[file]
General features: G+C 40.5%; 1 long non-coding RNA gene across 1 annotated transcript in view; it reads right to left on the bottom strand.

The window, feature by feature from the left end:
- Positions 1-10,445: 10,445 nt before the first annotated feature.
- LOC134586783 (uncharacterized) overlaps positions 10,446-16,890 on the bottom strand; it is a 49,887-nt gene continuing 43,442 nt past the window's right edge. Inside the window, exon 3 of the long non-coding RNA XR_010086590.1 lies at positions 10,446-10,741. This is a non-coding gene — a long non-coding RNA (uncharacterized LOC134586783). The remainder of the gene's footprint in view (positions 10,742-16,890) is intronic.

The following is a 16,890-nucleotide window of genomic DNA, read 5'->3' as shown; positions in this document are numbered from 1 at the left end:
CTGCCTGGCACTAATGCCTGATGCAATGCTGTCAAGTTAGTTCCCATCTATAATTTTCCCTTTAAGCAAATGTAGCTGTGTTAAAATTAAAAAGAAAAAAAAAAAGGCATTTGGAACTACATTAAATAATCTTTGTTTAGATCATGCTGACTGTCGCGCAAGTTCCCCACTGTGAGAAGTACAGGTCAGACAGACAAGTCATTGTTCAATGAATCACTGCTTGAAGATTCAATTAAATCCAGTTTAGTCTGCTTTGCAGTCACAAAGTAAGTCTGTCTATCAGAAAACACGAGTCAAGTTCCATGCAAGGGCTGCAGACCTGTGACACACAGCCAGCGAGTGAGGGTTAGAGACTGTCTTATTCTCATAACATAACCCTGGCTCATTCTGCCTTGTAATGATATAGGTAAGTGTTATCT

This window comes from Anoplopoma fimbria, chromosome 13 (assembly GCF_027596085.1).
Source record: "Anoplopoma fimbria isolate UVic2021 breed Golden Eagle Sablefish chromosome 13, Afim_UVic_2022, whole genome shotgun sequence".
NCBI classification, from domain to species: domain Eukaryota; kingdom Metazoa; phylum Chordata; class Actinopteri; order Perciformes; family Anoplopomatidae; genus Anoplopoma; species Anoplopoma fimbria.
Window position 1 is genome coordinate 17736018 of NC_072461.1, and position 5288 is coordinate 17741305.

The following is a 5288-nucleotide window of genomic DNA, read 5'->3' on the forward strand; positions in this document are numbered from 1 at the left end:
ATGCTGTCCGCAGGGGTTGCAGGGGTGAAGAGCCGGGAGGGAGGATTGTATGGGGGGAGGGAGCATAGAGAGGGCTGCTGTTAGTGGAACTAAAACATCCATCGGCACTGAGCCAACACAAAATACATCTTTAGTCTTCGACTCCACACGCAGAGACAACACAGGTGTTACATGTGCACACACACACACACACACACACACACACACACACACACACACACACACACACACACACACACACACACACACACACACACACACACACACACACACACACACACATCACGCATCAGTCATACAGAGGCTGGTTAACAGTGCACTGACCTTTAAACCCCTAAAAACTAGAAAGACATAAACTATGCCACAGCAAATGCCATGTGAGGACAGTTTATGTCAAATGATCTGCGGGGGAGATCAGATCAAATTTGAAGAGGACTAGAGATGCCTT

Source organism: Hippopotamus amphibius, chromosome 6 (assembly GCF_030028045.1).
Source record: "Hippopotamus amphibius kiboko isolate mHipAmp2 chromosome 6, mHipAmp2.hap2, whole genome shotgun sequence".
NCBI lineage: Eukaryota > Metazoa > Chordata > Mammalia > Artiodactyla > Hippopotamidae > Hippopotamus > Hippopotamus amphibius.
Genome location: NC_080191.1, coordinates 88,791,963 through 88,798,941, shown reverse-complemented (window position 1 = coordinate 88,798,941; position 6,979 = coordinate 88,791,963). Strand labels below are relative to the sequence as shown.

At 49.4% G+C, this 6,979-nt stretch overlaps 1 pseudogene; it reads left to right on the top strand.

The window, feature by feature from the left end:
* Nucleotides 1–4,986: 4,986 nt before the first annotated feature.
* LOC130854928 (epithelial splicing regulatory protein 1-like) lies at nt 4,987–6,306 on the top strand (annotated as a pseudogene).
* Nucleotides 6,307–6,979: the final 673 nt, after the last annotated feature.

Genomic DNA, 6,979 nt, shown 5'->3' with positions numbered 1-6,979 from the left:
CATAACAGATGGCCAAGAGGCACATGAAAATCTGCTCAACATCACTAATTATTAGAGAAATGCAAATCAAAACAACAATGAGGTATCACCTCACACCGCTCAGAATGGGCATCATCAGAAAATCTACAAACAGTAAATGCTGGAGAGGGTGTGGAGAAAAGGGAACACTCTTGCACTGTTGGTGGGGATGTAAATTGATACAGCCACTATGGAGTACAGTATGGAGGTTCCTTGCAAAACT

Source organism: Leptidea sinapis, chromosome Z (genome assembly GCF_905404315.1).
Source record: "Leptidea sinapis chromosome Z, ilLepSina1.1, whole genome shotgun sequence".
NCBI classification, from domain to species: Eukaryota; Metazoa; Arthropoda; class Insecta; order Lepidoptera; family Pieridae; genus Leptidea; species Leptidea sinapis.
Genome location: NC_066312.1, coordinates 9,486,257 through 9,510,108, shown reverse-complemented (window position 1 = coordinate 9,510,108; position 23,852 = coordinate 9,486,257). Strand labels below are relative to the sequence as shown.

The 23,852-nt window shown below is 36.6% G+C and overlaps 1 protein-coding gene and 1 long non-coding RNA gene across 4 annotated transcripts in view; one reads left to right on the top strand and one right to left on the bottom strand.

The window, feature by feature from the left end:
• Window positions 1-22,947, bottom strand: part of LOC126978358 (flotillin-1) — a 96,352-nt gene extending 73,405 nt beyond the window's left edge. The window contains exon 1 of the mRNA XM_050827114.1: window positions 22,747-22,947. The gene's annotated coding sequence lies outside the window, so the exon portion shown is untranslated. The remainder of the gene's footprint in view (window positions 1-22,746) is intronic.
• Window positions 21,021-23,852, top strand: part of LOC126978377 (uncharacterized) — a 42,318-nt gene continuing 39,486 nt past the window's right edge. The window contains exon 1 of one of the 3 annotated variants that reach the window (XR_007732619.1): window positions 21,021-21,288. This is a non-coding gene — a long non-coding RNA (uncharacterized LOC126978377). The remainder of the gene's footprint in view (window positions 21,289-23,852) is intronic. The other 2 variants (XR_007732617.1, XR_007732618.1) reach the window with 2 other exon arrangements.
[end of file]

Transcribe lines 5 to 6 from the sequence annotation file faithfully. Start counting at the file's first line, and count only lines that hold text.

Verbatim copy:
The following is a 16,890-nucleotide window of genomic DNA, read 5'->3' as shown; positions in this document are numbered from 1 at the left end:
CTGCCTGGCACTAATGCCTGATGCAATGCTGTCAAGTTAGTTCCCATCTATAATTTTCCCTTTAAGCAAATGTAGCTGTGTTAAAATTAAAAAGAAAAAAAAAAAGGCATTTGGAACTACATTAAATAATCTTTGTTTAGATCATGCTGACTGTCGCGCAAGTTCCCCACTGTGAGAAGTACAGGTCAGACAGACAAGTCATTGTTCAATGAATCACTGCTTGAAGATTCAATTAAATCCAGTTTAGTCTGCTTTGCAGTCACAAAGTAAGTCTGTCTATCAGAAAACACGAGTCAAGTTCCATGCAAGGGCTGCAGACCTGTGACACACAGCCAGCGAGTGAGGGTTAGAGACTGTCTTATTCTCATAACATAACCCTGGCTCATTCTGCCTTGTAATGATATAGGTAAGTGTTATCT